So you have decided to reach out to new, Spanish-speaking audiences to spread your message farther. In this day and age, this makes perfect sense. The Spanish-speaking population both worldwide and within the USA is increasing rapidly with many Latin American countries seeing strengthening economies and an increasingly large and stable middle class. Now is most certainly the time to include Spanish-speakers in your long-term goals, marketing strategies and business plans.
First things first. When reaching out to a new Spanish-speaking audience, you must translate your message, marketing materials and documents so they can be understood in your intended audience’s native language. When deciding on a translation strategy, it is important to take into consideration one of the most common pitfalls of Spanish translation: to assume that all 470 million native Spanish-speakers are linguistically or culturally the same.
The Spanish-speaking community is one of the most diverse groups in the world, spanning across many geographical, cultural and even linguistic boundaries.
- There are 21 countries with Spanish as an official language and many more who are host to large numbers of Spanish-speakers, including the USA and the Philippines. Geographically speaking, Latin America alone stretches from the US-Mexico border to Antarctica and of course there is their European Spanish counterpart, Spain.
- Subregions of Spanish-speaking communities contain their own unique worldviews, values, traditions and even vocabularies, often developed over hundreds of years.
- Many Latin American Communities in particular have absorbed or continue to live alongside indigenous communities with rich traditions of their own. This proximity often has great influence local cultures and vocabularies.
When branching out to these audiences, it is incredibly important to take into account that one size does not fit all. A shared language does not automatically mean shared values, or a shared culture.
This is one of the most important reasons for choosing to hire a professional who is specifically trained in Spanish translation and copy editing. A Spanish language expert will be able to navigate some of the more subtle, as well as overt, linguistic and cultural differences to make sure your message is being received in the way in which is was intended. Translation is not just about the language, but about the message.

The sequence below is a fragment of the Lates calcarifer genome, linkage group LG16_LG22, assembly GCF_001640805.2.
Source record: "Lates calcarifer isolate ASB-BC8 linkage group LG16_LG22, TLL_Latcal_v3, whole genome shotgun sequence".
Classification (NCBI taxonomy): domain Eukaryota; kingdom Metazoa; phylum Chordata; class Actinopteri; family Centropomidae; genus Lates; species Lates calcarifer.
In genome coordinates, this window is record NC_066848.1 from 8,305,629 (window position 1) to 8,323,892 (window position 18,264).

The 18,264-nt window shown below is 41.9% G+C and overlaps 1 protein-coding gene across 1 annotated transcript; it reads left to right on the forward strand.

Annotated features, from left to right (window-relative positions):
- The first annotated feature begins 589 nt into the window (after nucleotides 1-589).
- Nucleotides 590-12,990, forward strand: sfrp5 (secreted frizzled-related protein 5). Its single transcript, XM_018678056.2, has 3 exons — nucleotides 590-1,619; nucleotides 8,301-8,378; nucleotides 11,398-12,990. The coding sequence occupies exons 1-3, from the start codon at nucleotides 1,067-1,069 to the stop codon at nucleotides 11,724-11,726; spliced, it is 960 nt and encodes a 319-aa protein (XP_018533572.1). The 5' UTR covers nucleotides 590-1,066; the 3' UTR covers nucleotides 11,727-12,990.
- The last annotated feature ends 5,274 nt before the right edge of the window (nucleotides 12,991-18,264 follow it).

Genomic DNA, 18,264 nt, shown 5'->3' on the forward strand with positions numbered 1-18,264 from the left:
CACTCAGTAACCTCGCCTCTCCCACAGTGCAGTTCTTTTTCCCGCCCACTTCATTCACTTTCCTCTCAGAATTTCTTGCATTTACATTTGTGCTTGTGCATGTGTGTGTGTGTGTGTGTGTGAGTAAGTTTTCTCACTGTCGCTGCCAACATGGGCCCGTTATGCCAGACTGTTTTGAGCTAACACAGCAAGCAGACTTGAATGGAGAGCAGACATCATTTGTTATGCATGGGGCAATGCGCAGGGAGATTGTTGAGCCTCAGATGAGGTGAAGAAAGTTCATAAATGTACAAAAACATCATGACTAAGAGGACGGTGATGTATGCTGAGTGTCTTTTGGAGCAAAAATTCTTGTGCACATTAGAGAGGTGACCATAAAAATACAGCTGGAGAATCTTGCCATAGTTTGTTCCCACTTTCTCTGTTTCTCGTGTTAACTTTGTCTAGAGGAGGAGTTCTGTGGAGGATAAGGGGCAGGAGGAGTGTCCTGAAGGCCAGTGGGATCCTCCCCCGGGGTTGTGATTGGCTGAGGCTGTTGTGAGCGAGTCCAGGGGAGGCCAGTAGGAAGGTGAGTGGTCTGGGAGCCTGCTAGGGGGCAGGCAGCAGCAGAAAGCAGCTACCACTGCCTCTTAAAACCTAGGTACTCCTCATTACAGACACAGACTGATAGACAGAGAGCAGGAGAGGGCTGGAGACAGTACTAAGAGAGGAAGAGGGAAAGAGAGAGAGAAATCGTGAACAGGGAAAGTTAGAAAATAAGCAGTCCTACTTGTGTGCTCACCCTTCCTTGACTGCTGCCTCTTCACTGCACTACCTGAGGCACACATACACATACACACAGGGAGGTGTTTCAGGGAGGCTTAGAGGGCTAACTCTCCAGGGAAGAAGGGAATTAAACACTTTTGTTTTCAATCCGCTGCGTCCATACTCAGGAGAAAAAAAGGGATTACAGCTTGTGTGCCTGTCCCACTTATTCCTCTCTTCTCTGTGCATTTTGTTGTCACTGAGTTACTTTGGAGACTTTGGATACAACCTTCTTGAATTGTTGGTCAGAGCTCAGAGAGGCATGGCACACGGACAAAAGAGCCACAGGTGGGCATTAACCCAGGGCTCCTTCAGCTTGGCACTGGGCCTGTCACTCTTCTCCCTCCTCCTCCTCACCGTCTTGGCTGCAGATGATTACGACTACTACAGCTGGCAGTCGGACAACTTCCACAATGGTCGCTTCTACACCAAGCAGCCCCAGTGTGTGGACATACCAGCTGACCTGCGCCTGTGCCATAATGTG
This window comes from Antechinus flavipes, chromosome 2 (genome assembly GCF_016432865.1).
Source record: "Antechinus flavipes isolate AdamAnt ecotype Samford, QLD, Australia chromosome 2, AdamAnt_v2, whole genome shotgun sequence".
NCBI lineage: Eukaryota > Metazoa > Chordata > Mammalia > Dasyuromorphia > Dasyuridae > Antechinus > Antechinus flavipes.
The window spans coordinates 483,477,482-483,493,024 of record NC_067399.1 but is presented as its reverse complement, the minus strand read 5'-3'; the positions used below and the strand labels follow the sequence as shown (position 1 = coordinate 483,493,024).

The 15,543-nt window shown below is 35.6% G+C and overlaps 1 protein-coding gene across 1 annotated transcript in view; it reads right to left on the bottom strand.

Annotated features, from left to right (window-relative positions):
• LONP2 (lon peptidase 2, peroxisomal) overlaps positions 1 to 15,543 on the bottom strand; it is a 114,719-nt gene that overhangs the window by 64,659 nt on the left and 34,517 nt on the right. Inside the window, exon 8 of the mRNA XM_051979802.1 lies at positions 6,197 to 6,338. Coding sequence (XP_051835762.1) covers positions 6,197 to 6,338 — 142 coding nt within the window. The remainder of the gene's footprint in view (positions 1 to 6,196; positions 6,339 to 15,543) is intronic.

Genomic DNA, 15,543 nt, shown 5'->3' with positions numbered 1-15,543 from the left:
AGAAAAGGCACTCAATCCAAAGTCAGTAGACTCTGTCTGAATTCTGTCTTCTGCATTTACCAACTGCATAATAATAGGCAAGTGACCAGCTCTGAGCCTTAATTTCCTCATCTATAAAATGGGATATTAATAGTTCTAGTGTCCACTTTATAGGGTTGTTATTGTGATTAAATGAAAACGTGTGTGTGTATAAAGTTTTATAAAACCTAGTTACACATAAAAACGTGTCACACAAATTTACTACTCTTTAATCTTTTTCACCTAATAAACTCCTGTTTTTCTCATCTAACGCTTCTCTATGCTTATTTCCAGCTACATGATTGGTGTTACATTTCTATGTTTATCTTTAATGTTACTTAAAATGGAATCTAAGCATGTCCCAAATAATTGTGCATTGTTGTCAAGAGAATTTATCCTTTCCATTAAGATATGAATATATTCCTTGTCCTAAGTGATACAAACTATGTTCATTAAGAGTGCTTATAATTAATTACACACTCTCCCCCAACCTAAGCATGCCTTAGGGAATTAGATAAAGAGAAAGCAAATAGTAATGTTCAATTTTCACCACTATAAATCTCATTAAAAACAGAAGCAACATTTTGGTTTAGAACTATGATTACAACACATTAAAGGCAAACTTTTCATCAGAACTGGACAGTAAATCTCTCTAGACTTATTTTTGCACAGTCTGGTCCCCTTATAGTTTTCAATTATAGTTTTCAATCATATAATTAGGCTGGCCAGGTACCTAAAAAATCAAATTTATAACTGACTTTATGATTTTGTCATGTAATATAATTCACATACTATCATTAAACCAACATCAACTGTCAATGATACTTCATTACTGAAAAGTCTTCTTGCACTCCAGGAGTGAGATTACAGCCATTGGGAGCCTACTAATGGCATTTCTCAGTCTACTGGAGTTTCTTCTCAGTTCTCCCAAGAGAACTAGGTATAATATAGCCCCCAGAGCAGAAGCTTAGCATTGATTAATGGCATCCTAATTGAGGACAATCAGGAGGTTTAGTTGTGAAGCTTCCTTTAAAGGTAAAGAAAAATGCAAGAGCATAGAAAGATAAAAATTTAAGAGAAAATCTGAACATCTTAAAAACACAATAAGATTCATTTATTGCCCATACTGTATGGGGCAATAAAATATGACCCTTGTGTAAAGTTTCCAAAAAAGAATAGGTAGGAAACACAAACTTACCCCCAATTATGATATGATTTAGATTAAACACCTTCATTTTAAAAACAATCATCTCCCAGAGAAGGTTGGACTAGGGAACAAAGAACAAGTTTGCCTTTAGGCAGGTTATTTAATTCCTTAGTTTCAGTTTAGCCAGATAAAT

Targeting your translation to the geographic locale of your intended Spanish-speaking audience is the most effective way of getting your message not only heard, but understood.
English to Spanish Translation Linguistic Differences
Why is it important to target a specific geographic locale? It is important to note that while there are officially 470 million native Spanish-speakers in the world, there exists a wide variety of linguistic differences between individual Spanish-speaking communities. With such a geographically diverse community, it’s not hard to imagine there could be significant differences in local expressions, sayings, vocabularies and even grammar.
Take for example the English language. While British English and American English are officially the same language, there exists incredible regional linguistic variances, even with something as simple as food items. The word ‘chips’ for example: British chips are American ‘French fries’, but American ‘chips’ are British ‘crisps’. Confused yet? This is precisely why hiring a Spanish translation and copy editing professional is important, as they are trained to navigate issues such as this. The same word used correctly in one area could end up having a completely different meaning in another. A mistake like this could be confusing at best and offensive at worst.